It’s also refreshing to see Sheard break out of whatever funk he was in during the first three games. The club’s leading sacker last season finally got his first this season and generally wreaked havoc in passing situations. He got started late last season. Maybe he’s just a slow starter.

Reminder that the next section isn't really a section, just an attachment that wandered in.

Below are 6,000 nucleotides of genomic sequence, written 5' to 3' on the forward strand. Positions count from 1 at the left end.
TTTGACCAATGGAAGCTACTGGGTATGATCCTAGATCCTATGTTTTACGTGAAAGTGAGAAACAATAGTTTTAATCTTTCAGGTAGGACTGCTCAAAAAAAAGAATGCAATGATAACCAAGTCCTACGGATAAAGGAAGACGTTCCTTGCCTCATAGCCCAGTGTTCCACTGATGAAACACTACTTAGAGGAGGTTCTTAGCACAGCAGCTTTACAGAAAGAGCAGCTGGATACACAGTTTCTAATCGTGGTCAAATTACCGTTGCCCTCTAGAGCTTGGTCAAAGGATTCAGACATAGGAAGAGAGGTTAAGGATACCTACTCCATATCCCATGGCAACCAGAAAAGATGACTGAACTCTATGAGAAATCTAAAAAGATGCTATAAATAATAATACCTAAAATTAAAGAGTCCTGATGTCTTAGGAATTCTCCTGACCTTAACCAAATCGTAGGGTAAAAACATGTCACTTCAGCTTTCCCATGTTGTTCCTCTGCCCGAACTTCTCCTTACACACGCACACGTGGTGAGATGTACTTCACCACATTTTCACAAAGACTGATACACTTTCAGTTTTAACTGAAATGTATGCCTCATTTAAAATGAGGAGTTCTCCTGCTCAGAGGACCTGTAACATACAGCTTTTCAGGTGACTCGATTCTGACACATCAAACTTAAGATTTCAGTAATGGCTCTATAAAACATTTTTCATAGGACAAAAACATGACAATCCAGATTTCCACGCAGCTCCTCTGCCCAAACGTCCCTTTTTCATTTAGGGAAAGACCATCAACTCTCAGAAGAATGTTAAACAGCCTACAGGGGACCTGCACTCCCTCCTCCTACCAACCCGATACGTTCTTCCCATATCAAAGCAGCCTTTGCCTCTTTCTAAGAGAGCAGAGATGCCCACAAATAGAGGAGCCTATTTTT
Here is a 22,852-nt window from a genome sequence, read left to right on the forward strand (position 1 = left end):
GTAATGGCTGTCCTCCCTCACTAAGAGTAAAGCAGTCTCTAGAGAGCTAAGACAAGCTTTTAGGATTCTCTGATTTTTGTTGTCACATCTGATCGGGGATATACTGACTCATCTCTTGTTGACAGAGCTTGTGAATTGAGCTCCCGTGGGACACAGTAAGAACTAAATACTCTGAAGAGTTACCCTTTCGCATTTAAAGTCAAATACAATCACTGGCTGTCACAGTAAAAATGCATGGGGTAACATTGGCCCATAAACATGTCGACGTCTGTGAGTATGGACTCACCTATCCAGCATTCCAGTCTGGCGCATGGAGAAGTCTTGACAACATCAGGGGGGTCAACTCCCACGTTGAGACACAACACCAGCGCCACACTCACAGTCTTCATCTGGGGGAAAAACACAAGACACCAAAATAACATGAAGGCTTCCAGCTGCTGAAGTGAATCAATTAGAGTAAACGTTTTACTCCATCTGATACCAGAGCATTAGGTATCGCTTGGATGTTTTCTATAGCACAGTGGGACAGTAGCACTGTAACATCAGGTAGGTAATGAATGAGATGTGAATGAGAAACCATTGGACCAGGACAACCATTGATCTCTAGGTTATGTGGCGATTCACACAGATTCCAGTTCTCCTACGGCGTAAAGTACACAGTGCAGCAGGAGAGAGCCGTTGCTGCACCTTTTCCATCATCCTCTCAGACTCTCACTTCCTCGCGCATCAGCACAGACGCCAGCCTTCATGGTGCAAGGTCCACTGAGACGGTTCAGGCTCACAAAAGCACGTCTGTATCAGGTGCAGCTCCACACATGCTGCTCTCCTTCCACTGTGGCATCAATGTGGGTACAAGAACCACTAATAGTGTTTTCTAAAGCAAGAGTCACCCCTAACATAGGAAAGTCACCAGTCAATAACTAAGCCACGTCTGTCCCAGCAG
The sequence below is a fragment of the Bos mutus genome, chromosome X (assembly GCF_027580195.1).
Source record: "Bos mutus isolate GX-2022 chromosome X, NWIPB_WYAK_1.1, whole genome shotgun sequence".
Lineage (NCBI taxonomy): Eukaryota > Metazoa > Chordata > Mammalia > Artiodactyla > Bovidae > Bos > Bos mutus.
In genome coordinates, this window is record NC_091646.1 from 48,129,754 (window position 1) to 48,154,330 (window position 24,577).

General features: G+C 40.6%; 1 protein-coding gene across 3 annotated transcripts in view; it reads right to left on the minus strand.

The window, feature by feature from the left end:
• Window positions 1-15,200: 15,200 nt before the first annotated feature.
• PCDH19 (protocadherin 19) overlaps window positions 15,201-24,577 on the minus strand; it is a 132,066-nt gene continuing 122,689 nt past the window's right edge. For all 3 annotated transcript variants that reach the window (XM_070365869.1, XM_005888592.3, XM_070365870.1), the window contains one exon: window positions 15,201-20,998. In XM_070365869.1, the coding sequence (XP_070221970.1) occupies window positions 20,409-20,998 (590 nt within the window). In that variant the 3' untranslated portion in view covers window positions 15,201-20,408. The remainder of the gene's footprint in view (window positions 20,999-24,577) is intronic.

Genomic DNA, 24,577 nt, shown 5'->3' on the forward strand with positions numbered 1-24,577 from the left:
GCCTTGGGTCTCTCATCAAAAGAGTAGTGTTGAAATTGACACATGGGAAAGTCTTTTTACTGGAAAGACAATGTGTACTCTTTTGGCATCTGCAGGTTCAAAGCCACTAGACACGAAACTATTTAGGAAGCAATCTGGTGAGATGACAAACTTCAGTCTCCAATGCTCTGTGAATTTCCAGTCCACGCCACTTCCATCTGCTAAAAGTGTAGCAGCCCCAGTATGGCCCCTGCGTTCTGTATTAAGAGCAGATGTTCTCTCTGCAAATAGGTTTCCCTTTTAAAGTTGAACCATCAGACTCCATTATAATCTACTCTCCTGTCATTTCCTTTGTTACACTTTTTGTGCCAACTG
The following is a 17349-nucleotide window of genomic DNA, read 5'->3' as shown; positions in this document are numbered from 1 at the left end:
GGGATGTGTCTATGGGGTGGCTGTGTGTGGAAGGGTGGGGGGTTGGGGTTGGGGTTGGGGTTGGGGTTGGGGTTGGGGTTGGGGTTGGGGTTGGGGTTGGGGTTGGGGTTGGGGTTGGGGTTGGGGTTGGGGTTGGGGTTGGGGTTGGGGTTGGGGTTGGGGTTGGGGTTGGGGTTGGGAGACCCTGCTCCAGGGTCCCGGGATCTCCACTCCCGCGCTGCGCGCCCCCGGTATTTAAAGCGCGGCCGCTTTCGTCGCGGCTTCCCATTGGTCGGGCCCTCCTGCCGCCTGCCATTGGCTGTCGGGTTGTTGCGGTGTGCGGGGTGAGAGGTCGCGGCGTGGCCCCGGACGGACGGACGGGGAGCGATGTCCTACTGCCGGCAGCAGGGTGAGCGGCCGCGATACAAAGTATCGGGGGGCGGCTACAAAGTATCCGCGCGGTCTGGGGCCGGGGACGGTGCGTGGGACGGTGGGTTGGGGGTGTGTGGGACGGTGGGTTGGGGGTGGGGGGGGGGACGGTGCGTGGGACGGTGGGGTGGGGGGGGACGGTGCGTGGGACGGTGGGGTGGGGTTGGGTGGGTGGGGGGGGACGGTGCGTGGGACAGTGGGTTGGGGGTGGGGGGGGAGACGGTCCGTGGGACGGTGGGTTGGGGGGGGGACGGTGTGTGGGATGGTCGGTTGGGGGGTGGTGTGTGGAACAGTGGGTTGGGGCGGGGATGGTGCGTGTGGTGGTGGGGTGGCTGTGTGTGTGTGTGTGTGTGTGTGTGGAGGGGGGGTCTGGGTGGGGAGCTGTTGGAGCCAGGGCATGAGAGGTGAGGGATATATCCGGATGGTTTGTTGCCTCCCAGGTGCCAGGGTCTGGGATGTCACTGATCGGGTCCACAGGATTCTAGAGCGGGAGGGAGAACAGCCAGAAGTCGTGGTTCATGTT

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Notebook: Another young defender who seems to make a habit of making plays is outside linebacker Craig Robertson, who picked off his second pass of the season against the Ravens. The free-agent rookie seems to have a nose for the ball. . . . How much do the Browns miss cornerback Joe Haden, who has sat out the last three games while serving a four-game suspension? In those three games, the secondary has allowed 838 yards and seven touchdowns. The run defense, meanwhile, has given up just 319 yards in those games and only one TD, a Flacco quarterback keeper from the 1-yard line. . . . The Browns say they’ve been working with Greg Little on his pass catching. Well something is getting lost in the translation between practice and the games. The big wide receiver was targeted 10 times against the Ravens and caught just four passes, which is two more than he dropped. Some guys just have stone hands. Little might be one of them. . . . Phil Dawson seems to be getting younger. How else can anyone explain why the lone remaining member of the 1999 expansion team has become the king of the 50-yard-or-longer field goal? He kicked three more in the Baltimore loss to give him four on the season. And he hasn’t missed yet in eight attempts overall. Pay the man.